Although concrete has been around for centuries, it is only within the last two decades that this versatile material has become a fixture inside the home as well as under it. Concrete countertops are the ‘it’ item for home remodeling and new construction. This material is often viewed as the greenest of products and can be used in every area of the home from the kitchen to the bath, the bar and for an outdoor living area.
There are some obvious advantages to using concrete for your countertops:
- Design flexibility – you can pick any color, add in textures and even embed items like colored glass or tile pieces
- Durable – a long lasting product with proper care
- Easy to shape and mold
And while all of these features are wonderful, the reality is that a concrete countertop does have its drawbacks (just like any countertop product).
- Cost – Hiring a contractor to create your concrete countertop design is often very expensive which places the pricing up there with using granite or marbl
- DIY issues – if you plan on making your own, the installation and finishing can be a nightmare
- Shrinkage leads to cracks – once the concrete is dry it will shrink and over time cracks and gaps will also appear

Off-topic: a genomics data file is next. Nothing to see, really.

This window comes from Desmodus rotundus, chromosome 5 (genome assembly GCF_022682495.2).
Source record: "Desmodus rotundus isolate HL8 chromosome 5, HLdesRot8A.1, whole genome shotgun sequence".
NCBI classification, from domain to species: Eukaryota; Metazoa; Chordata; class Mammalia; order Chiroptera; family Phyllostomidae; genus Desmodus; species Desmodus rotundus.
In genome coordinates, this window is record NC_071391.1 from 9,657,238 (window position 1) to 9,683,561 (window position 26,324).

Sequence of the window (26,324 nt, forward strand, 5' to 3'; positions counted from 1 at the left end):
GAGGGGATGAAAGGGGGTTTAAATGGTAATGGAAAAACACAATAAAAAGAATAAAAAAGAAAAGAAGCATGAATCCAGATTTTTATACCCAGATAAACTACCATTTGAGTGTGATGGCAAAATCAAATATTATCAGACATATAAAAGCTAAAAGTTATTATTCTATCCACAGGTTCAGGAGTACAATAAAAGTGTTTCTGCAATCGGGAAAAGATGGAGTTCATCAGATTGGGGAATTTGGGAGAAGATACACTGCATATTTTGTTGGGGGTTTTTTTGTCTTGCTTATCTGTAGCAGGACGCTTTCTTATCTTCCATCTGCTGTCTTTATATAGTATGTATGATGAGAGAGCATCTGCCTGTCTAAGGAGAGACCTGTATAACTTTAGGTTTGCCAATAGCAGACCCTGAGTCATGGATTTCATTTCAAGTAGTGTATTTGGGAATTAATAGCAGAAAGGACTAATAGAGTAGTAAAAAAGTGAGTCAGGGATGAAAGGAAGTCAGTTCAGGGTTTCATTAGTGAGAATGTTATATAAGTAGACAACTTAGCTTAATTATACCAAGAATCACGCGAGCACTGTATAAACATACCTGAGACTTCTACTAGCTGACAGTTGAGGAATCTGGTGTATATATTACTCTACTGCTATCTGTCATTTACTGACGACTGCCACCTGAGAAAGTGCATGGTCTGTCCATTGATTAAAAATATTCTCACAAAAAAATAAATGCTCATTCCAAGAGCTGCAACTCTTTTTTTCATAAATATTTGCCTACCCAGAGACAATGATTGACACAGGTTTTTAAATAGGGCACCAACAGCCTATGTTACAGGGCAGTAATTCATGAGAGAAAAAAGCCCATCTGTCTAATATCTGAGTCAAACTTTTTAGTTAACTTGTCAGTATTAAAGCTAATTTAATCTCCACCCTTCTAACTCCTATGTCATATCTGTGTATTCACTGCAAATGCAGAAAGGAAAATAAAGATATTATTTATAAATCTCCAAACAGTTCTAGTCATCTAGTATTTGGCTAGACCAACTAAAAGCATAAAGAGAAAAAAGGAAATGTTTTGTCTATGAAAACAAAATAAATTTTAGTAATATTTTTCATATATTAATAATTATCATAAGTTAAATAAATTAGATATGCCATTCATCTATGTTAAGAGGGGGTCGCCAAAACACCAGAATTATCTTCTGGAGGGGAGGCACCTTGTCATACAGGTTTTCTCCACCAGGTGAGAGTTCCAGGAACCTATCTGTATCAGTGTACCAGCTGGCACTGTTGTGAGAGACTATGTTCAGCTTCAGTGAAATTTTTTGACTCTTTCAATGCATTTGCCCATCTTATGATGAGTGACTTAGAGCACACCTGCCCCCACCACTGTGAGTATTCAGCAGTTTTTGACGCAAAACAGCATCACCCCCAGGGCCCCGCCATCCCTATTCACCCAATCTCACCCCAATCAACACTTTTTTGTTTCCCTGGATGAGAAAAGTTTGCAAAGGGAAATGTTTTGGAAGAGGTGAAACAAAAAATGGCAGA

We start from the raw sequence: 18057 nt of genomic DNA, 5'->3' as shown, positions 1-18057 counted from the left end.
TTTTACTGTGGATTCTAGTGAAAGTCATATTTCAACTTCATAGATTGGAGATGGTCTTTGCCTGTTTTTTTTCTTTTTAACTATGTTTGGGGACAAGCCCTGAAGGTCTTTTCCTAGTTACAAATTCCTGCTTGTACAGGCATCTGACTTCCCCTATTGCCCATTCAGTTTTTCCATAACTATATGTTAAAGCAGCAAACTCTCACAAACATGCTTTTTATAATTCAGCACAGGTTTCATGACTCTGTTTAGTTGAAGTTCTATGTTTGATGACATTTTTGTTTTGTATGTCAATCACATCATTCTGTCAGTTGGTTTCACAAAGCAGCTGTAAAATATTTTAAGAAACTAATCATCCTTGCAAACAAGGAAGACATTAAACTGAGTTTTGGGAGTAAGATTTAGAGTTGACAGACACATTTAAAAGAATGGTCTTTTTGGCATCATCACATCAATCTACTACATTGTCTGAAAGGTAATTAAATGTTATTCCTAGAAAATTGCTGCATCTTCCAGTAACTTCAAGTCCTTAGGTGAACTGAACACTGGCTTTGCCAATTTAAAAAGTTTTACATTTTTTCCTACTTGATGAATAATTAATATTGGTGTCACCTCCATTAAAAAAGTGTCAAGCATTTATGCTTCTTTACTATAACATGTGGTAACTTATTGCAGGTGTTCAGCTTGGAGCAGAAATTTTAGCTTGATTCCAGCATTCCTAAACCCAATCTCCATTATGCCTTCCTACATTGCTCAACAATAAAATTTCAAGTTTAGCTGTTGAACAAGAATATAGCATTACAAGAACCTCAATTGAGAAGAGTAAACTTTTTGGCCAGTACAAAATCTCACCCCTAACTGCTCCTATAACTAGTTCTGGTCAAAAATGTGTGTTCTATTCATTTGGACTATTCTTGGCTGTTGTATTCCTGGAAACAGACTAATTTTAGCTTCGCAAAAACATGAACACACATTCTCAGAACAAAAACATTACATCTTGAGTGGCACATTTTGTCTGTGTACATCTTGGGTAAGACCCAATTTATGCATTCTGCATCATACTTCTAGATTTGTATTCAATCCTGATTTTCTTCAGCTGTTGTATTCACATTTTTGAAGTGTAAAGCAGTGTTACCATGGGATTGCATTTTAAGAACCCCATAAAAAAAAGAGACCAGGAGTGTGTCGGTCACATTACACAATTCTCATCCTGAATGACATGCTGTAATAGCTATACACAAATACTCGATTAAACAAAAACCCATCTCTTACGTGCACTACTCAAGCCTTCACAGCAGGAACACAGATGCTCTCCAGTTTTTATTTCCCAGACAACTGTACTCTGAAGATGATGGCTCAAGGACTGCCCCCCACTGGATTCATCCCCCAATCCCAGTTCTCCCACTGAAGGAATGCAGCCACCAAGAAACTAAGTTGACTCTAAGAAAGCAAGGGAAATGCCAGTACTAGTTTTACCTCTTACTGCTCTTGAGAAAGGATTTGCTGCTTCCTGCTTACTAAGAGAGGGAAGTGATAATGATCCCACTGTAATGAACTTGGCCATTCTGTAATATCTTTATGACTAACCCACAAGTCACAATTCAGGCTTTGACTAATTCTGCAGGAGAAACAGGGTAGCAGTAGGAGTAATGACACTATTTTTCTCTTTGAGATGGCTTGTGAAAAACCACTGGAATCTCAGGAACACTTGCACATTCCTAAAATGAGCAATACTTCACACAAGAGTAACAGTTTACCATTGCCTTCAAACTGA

- Color changes – the older the countertop gets, the concrete color will change and usually not in a uniform or allover manner
- Weight – concrete is very heavy and the cabinets supporting the countertop should have foam added where the two materials meet
- Installation issues – seams may not match-up due to uneven heights, the grout may shrink down once it dries, and wavy or uneven walls will create gaps
- Porous – concrete left unsealed will easily stain due to its porous nature and it not suitable as a cutting surface either. It is not naturally heat resistant either and can easily burn
Maintaining Concrete Countertops
All of the above mentioned problems can be remedied, some more easily than others, but the biggest issue with concrete countertops is they can be extremely high maintenance.
There are several types of materials that can be used to create the concrete and this creates a broad range of finished products thus affecting its physical properties and characteristics.
There are about 30 or so different types of sealant on the market to help protect the concrete from spills, heat and other everyday usages. The problem is that there is not one end-all-be-all sealant that covers the variety of situations encountered during the life-time of the product. So you have to choose the sealant wisely taking into consideration where the countertop will be placed and what will be resting on it.
You will have to wax your concrete countertop every month or so to maintain the sealant and about every three months you will have to reseal the concrete again. You should not use harsh chemicals when cleaning and do not use it for a cutting board. Most sealants will not resist the cutting or if it does, you have just dulled your knife.
Concrete countertops are durable and can be quite striking, but you would be wise to study up on the product, its manufacture and the sealants before you commit yourself.